HARTMANN: Well, FDR drove the economy from the bottom up. He realized that an economy is made of supply and demand. Supply is called productivity, worker productivity, and demand is called wages. The thing that produces demand is wages. So you can’t have—you know, Reagan’s fantasies notwithstanding, you can’t have supply in excess of demand. You know, demand has to drive—demand pulls supply. And from literally the founding of this country until the 1980s, supply, productivity, and demand, wages, roughly tracked each other continuously. There were a few blips along the way—the Civil War, the Great Depression—but by and large they put pretty much tracked each other right up until the 1980s. And then they started splitting off quite significantly. And the reason why supply was able to continue going up even as demand leveled off was because demand driven by wages got supplemented as a consequence of Alan Greenspan’s policies with demand driven by the availability of credit. And what has happened now in the last two years is that we’ve hit the limit of our credit. And so demand can no longer be driven by credit. And, now, Roosevelt never even had that luxury of trying to drive demand with credit. He drove demand with wages. He said the government’s going to be the employer of last resort. He created the WPA and the CCC and all these other, you know, three-letter is acronym agencies that were basically the government is the employer of last resort; you’re going to have a job no matter what; it’s going to be a job that’s going to pay enough that you can actually have a home—not necessarily buy one, but you can have a home. You can put your kids through school. You can buy clothes. You can buy food. You know, we’re going to we’re going to put America back to work. And it was, you know, a really significant chunk of GDP. If you look at the spending from ’32—or ’33, really, up until ’38 or ’39, you know, it was, in today’s dollars, depending on—’37 was the aberration when it—’36 and ’37, when it dropped, but, you know, by and large, in today’s dollars, it’d be around $2-$3 trillion. Obama’s doing nothing close to that, number one. Number two, you’ve got people, even Paul Krugman, who say, well, really, the thing that finally catapulted us out of the Great Depression was World War II. And it wasn’t like a war is a great way to get out of a depression. It’s a lousy way. In fact, it’s the most inefficient form of economic stimulus, because you’re taking all this money and putting it into things that you blow up. And so, you know, for $100 million spent on bombs that get blown up, you get nowhere near the value—yeah, there’s some circulation of wages, but nowhere near the value of $100 million put into a school that lasts for 60 years. But nonetheless the financial stimulus of World War II was 120 percent of GDP. Well, you know, GDP right now is $14 trillion. So that means that we’d have to be spending $16 trillion to have the same kind of stimulus that we had as a consequence of World War II. I think if you take out the war component, the inefficiency of war, and you converted that into WPA kind of programs, they could be half of that or maybe even a third of that. We’re still talking $2 trillion, $3 trillion, $4 trillion worth of stimulus.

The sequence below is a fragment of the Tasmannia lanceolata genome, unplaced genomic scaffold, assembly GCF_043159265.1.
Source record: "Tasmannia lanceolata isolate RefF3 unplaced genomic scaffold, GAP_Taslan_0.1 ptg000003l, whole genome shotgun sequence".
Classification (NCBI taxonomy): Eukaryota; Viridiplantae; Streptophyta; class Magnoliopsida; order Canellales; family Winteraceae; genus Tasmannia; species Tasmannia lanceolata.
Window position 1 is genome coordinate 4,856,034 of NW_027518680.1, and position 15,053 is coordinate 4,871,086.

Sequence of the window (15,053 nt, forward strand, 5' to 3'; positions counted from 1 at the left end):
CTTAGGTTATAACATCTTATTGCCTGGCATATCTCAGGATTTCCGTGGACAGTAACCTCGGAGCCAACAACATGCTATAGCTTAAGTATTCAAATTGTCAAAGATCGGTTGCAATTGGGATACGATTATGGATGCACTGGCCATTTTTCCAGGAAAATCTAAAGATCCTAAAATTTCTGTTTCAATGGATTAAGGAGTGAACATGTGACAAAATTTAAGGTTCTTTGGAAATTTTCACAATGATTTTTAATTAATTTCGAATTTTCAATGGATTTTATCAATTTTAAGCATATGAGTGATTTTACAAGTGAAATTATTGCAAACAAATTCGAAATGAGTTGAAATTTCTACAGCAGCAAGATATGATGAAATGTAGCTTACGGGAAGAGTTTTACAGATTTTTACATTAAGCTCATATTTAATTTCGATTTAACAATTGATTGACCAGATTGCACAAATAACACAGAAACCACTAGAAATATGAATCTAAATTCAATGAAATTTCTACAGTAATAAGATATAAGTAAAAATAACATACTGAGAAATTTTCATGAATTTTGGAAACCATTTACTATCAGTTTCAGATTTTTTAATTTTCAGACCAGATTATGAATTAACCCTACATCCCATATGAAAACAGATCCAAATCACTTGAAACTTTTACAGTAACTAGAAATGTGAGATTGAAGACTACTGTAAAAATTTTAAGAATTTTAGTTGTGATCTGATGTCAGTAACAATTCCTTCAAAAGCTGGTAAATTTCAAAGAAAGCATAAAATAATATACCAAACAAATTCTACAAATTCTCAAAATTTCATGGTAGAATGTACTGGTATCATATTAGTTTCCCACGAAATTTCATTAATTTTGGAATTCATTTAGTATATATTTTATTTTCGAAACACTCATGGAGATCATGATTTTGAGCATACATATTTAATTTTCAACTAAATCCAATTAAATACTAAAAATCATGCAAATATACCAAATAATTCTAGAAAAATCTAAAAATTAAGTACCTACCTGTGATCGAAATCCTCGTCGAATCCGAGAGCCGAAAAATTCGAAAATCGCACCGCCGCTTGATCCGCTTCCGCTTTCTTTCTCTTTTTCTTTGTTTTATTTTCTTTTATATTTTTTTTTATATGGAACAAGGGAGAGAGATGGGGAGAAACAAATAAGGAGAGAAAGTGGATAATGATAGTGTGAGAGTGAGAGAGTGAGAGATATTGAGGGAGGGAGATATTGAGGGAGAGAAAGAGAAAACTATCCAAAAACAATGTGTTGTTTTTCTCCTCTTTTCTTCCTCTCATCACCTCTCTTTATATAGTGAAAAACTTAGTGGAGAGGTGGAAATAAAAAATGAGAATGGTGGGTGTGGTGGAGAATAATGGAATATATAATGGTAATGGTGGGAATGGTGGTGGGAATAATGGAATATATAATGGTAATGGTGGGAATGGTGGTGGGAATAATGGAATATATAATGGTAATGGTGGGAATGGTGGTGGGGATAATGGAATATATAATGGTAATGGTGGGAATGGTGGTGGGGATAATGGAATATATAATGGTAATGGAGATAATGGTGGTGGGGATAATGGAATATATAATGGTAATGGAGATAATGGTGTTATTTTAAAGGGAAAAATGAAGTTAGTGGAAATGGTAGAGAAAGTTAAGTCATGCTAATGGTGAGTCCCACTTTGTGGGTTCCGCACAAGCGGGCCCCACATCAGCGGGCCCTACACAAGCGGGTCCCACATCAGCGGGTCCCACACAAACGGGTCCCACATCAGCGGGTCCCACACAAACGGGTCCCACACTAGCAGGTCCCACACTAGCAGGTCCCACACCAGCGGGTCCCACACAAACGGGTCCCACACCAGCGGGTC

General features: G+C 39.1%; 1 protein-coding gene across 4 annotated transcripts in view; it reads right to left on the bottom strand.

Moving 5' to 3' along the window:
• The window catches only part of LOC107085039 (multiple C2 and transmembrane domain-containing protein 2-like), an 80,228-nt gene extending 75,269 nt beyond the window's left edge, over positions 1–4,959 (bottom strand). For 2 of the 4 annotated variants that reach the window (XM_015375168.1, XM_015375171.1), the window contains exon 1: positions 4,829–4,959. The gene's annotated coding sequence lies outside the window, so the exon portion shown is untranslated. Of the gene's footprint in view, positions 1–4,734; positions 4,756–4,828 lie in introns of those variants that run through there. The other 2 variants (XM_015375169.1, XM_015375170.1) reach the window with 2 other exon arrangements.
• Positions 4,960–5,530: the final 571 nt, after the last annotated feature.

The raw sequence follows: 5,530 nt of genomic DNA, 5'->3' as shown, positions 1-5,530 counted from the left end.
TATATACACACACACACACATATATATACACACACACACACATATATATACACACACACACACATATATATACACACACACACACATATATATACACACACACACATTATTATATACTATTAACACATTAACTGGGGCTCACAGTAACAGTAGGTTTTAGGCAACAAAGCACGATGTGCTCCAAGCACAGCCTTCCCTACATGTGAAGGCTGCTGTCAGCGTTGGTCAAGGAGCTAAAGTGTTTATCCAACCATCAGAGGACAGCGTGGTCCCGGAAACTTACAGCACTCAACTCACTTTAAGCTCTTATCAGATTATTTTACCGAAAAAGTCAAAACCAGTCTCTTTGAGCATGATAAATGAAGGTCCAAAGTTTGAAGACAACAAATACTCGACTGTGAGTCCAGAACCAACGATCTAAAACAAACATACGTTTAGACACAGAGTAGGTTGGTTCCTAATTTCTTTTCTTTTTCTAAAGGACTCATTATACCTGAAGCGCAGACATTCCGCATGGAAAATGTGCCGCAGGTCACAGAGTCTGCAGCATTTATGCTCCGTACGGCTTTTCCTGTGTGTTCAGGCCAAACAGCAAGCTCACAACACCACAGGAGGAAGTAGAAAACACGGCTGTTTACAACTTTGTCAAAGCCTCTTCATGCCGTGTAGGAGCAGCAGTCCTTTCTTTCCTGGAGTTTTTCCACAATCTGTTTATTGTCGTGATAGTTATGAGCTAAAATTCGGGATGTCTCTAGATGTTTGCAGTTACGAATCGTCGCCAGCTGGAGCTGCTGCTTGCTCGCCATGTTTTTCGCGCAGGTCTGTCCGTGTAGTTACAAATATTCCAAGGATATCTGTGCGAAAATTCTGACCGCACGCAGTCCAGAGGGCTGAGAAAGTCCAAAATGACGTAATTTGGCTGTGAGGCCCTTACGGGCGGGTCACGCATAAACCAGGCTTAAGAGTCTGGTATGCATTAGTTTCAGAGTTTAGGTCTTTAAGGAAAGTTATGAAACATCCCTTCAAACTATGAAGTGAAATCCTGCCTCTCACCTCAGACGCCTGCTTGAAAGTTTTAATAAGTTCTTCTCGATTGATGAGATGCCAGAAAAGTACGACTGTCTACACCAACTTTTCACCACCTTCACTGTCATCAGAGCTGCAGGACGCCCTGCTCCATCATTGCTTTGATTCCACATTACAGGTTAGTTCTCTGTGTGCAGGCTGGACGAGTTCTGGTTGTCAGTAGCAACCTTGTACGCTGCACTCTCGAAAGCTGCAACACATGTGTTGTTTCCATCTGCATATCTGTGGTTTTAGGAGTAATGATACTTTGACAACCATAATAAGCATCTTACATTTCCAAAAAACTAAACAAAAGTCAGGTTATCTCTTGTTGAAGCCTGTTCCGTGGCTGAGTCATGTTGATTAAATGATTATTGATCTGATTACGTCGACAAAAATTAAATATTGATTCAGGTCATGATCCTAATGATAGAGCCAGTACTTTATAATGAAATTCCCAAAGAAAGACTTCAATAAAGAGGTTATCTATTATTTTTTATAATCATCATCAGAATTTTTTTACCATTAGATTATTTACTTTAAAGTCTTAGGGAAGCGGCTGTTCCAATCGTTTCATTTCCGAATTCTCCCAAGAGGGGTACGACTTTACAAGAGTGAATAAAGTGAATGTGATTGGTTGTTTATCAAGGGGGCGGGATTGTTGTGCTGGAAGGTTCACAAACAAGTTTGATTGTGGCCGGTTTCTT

JAY: And I think President Obama has made it very clear he’s profoundly philosophically against this.

HARTMANN: That’s right.

JAY: He wants 90 percent of his jobs to go through the private sector, and he’s proud of that. If there was ever a golden opportunity to do what you’re saying, it’s Detroit and the auto industry, where you could actually, instead of downsizing Detroit, actually upsize Detroit as an engine of a new green transportation system. And instead they’re doing the opposite of stimulus there.

HARTMANN: Yup. And the South Koreans are doing this right now, the Japanese, both. They’re offering a multi-thousand-dollar, basically, cash payment—a tax credit is what we would call it—if you buy a new car. You know, it’s cash for trash. The Germans are doing it. There’s multiple countries around the world right now that are incentivizing people to buy cars, because it’s cheaper than bailing out their auto industries.

JAY: Well, this seems so rational and so obvious to you, and it seems so rational and obvious to me. But we’re not—people like us and this kind of point of view is not being heard, at least as far as I can tell, in the White House. So in the next segment of our interview, let’s talk about what people do about that. Please join us in the next segment of our interview with Thom Hartmann.